Right here scodz is about to receive a pass, you can see on the minimap there is currently no one to the left side of the ice.
Scodz has now received the pass so I move up to fill the open space and give him another option. This does two things. It gives him two passing options, it also forces the defense to make a choice. Do they want to come over and cover the pass leaving scodz with an open shooting lane or do they want to leave the passing lane open and risk a play closer to their net.
By simply moving to the left and into open space we’ve now put pressure on the defense. This also means the player with the puck has to make a decision based off what the defense does. If a bad pass goes center ice blue team would have an open net if they can intercept so react accordingly to where the puck goes. If the defense decides to cover me in this example and scodz decides to shoot I would then cycle back towards our net in a more defensive position. If the pass goes up to Vick and scodz decides not to push forward I would proceed up the ice to give Vick another option. If the pass goes to Vick and scodz does move forward cycle back to a more defensive position.
As you can see scodz passes to Vick then cycles back so I move forward and we get an easy goal. You can press E to rotate your camera as seen in the clip but this also flips your WASD keys and will take some time to adjust to.
In this example the puck is behind the opponents net, Vick is forcing the puck to the left so I move to guard the boards.
As you can see the puck is now in the opponents half boards, normally this would be a dangerous position to be defending the boards as the opponent would have a free shot on net if they can get space. Vick has positioned himself between the puck and our net and Vorkeidian is also moving to guard the net.
The red player sent the puck up the boards and gave us possession. I can now settle the puck and take a shot, pass back down to Vick to shift the defense or play the puck over to Vorkeidian who has a ton of space to the right side of the ice.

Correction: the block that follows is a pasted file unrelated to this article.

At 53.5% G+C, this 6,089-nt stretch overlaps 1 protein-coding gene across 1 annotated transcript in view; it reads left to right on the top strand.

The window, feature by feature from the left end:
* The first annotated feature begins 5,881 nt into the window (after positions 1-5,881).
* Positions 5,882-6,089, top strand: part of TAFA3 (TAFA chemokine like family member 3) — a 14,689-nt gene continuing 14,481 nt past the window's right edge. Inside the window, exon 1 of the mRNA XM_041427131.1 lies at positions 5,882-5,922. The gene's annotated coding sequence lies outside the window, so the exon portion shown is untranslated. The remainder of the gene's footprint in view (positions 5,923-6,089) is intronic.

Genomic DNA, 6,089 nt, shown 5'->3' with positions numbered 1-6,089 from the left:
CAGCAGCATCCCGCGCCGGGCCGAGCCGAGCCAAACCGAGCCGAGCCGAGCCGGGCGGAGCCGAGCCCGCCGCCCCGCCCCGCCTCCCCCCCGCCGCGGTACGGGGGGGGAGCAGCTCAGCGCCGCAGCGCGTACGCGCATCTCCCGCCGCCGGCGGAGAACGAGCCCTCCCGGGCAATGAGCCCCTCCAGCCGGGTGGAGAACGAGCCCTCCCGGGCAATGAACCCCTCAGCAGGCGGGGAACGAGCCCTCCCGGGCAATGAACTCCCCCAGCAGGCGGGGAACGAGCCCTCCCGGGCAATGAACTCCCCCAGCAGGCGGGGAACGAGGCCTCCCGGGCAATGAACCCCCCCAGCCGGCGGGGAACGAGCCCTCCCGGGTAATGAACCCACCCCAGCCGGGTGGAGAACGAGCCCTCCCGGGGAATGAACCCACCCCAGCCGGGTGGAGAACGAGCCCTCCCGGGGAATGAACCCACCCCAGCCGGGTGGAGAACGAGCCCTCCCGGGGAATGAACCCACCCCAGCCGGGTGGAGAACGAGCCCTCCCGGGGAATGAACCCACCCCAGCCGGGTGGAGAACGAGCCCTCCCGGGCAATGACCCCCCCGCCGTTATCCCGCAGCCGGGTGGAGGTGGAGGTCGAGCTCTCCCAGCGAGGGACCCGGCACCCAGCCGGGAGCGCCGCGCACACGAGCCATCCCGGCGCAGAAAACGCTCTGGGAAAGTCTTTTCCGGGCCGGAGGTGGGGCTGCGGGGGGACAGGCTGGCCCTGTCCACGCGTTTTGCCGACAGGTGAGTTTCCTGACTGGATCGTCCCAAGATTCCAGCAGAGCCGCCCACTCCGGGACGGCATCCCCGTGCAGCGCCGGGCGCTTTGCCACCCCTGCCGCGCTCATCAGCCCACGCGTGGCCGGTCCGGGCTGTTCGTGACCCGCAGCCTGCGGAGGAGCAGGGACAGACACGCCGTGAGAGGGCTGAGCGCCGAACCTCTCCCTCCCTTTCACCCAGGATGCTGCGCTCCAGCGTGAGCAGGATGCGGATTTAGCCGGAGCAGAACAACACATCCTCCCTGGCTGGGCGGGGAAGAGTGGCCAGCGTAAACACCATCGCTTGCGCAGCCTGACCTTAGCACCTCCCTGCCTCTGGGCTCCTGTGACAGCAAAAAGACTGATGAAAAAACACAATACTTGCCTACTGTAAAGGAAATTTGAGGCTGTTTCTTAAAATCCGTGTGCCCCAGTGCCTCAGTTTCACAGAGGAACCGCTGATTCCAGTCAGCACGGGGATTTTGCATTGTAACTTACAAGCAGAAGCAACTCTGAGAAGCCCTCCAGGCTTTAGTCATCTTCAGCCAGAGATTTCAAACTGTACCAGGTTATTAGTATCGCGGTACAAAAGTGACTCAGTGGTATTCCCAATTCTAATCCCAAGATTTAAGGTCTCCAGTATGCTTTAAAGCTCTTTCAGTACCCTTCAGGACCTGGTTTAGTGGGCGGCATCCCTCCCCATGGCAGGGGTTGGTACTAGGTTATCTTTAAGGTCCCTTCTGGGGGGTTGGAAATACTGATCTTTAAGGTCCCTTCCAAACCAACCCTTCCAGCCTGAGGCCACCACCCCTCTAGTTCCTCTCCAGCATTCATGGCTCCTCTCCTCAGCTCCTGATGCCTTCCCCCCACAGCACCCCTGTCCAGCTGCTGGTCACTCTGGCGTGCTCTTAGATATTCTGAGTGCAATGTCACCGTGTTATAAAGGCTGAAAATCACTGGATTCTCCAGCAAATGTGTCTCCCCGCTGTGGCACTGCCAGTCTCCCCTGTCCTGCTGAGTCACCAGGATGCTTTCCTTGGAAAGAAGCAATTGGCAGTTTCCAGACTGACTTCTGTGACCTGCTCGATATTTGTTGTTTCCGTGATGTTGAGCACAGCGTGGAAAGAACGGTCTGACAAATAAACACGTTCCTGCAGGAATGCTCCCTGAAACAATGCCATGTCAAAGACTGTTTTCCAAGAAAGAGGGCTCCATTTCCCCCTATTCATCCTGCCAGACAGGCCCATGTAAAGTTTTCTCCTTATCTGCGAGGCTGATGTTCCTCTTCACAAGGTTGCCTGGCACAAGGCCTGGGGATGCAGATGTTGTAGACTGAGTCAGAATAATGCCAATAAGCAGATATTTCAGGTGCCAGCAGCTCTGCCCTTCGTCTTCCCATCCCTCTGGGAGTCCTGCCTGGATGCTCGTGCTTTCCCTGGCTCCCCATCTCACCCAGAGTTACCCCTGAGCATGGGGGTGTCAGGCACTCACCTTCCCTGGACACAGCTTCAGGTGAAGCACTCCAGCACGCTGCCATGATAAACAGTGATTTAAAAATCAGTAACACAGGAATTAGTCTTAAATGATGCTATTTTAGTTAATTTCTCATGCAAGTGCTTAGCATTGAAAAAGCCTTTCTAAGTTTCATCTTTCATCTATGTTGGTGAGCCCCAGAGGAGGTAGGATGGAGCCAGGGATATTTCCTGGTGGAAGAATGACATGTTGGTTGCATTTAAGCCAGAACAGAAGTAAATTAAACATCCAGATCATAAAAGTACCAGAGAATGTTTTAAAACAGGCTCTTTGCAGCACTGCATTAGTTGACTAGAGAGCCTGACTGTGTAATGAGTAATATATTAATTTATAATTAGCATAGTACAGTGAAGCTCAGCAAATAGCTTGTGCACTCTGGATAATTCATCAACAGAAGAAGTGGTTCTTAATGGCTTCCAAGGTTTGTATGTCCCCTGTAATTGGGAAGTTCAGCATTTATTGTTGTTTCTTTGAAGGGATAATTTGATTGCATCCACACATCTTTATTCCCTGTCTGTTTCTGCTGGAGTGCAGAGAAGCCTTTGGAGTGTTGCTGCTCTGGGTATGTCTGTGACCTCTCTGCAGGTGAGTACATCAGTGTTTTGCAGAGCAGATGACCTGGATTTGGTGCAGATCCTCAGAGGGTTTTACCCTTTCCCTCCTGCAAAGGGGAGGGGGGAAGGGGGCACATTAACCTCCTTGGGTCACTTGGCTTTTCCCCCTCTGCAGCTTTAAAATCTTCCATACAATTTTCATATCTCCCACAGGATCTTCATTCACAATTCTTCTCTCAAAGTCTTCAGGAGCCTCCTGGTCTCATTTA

This entire play was setup by good positioning by all 3 members of the blue team. You may not be able to make these plays right away but just by having good positioning you can see how it pressures the defense and can lead to mistakes and easy goals.
Now for defensive positioning, while you’re on defense protecting the net is the most important thing. Generally you will have one player pressuring the puck, one player sitting in passing lanes, and another player guarding the net or playing goalie.
Here Blue team has just gotten the puck in our half. Vick has stepped up to pressure, scodz is there to back him up and I’m currently waiting for the play to develop to decide if I will push up or drop back and defend net. The puck is currently in no danger of going in our net as there is a player in Raphael’s face.
Vick misses his stick check and Raphael now has possession with space and an empty net.
Scodz immediately steps up to pressure and I use a boost to drop back into net.
Scodz wins the challenge and clears the puck up ice, clearing any danger to our net. Scodz has proceeded to pressure the puck left while Vick is stepping into any passing or shot lane in the middle and I’ve taken up the left side of the ice to pressure rath if Pep decides to pass to him.
Scodz now drops as Pep has moved towards my side of the ice. Vick steps up to cover Raphael and we have now forced Pep into making a decision. He can dump the puck, try a board pass to rath or carry up ice until someone pressures him and try to beat them making a 3v2 for the blue team.